Discussion and interpretation
Synsedimentary volcanic sources
The DZ U–Pb age populations we measured in the TF from the various occurrences indicate massive reworking of Alpine crystalline basement units into the basins (Fig. 6). The observed prevalence of Neoproterozoic to post-Variscan zircons (> 90%) is certainly amplified by the known low production of zircons in andesitic magmatic eruptions as supposed for the volcanic sources of the TF. In addition, volcanic lithoclasts and associated zircons may also have been supplied by older volcanic units (e.g., Carboniferous, Permian) included in the sandstones, but microscopically indistinguishable. A dominance of syn-sedimentary volcanic products was generally inferred from the sandstone composition (e.g., Vuagnat 1944; Siegenthaler 1974; Lateltin 1988; Di Capua and Croppelli 2015), because several single andesitic pebbles and mineral concentrates could be dated with K/Ar and Ar/Ar methods in the range of 40-30.5 Ma (Fontignie et al. 1982; Fischer and Villa 1990; Ruffini et al. 1997; Féraud et al. 1995; Boyet et al. 2001) (Table 2). In-situ U–Pb age dating of DZ, however, provides a larger insight into the detrital source composition, especially the crystalline basement. In comparison with other central Alpine rift, drift and subduction (flysch) related sandstone formations (Buetler et al. 2011; Beltràn et al. 2013, 2016), synsedimentary volcanic material influx into the foreland basins is clear.
Finally, the obtained age ranges of DZ, REE values, Eu and Hf-isotope ratios vs. 206Pb/238U grain ages (Fig. 6, 7, 8, 9) allow to discriminate the volcanic contribution (1) to the Haute-Savoie/Alpe Taveyanne and Glarus B basins from the Bergell and Biella magmatic systems, respectively, and (2) the DZ age ranges and REE signatures in the Glarus A TF and the South Alpine Plagioclase Arenites flawlessly correlate with zircon U–Pb dates and REE patterns from the Northern Adamello batholith. However, volcanic products presumably related to Southern Adamello intrusions were not revealed in the TF.
The low resistant phreato-volcanic pebbles in the Glarus B Taveyannaz Fm. presumably represent local volcanic activity likely along the southern margin of the NAFB. The so-called telemagmatic dykes described by Furrer and Hügi (1952) in the Nummulitic limestones (Einsiedeln Fm.) of the central Helvetic nappes may represent passageways of the ascending magmas.
Pre-Alpine basement sources
The U–Pb ages of detrital zircons show a wide age range from Permian to Precambrian, with three composite peaks (Cadomian, Caledonian, Variscan and post-Variscan) (Fig. 6). The following age clusters consistent with older orogenic cycles comprised in the Alpine basement can be identified: (1) the largest age group observed correlates with the Cadomian orogenic activity roughly between 650 and 550 Ma (Stern et al. 2004); (2) the Caledonian cluster (Cambrian, Ordovician, Silurian and Early Devonian) represents the second basement source. Ordovician rock series are also well documented within the Variscan basements of Alps (von Raumer et al. 2013). Frisch et al. (1984) explained the magmatic activity by Cambrian-Ordovician rifting that should have occurred along the northern Gondwana margin; (3) Variscan and post-Variscan age populations, ranging the Middle Devonian, Carboniferous and Permian, are consistent with the Variscan orogenic cycle with magmatic activity and metamorphism followed by post-Variscan extension between 333 and 268 Ma (e.g., Rubatto and Hermann 2003; von Raumer et al. 2013; Letsch et al. 2015).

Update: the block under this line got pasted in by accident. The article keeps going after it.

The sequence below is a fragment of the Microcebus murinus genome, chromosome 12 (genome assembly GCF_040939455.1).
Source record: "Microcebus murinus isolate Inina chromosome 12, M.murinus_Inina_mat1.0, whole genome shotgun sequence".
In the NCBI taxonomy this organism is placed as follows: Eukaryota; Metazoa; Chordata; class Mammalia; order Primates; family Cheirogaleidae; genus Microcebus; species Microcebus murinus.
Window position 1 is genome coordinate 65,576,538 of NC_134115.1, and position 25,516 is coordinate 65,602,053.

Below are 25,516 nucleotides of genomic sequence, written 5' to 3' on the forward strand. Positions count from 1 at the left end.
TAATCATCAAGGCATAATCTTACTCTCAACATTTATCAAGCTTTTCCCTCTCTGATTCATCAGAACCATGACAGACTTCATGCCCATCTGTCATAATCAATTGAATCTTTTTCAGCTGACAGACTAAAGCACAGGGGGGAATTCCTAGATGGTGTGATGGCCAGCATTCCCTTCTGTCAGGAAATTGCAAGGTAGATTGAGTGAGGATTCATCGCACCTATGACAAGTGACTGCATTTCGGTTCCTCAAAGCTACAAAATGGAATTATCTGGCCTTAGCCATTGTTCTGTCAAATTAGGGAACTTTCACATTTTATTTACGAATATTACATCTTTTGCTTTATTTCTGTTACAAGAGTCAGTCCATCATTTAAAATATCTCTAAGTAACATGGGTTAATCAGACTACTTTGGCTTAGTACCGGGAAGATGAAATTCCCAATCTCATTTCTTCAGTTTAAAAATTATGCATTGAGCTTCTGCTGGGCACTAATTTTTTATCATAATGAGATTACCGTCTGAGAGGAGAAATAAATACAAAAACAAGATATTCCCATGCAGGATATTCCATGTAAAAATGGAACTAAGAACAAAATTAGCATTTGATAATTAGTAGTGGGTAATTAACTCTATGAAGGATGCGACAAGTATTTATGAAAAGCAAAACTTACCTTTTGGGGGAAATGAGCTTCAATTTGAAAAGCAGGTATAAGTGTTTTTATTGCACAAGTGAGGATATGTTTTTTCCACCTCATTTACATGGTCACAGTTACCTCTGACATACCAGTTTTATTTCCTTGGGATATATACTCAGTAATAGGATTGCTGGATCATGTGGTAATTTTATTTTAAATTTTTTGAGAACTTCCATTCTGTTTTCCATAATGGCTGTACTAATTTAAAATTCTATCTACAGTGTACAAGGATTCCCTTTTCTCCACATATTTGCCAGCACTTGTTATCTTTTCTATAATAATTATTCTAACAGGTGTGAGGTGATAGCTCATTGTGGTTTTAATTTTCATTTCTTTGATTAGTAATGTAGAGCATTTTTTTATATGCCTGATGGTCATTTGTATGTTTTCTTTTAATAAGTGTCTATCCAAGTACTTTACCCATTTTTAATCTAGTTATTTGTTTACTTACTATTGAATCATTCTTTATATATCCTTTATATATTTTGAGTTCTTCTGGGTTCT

Foreland basin development is controlled by a variety of factors, including flexural rigidity of the subducted plate, sedimentary load, orogenic load, forward migration of the orogenic front and orogenic uplift (e.g., Sinclair 1992; Ford and Lickorish 2004). In the NAFB the Late Eocene-Early Oligocene TF turbiditic sandstones grade up from Helvetic hemipelagic series (Stad Fm.). A formation of the basins in a wedge-top situation is inferred (Pfiffner 1986; Sinclair 1992; Sinclair and Tomasso 2002). Obviously, the basins were topographically confined as it could be reconstructed in the less deformed parts in the Haute-Savoie and Alpe Taveyanne areas. Lateltin (1988) and Di Capua and Cropelli (2015) suggested Turbiditic transport, parallel to the W-E oriented basin axis. With regard to the abundance of Alpine basement zircons and other crystalline rock indicators such as white mica and quartz grains, a broad area of the early Alpine basement nappe stack largely should have contributed to the basin debris. The transition from the hemipelagic Stad Fm. to the turbidite fan Taveyannaz Fm. implies a period of rapid uplift in the orogenic wedge and the development of river systems feeding deltas along the NAFB margin from late Middle Eocene. From a given time, the river catchments cut back into parts of the Per-Adriatic volcano-plutonic provenance. By considering such processes in a short period (i.e. in the range of a few Myr) we suggest that deposition of the TF in Glarus started considerably earlier, during Priabonian at the latest.
From our DZ U/Pb ages, stratigraphy and geographical basin relationships we suggest the following palaeogeographical model:
41–34 Ma (Bartonian-Priabonian, Fig. 10a)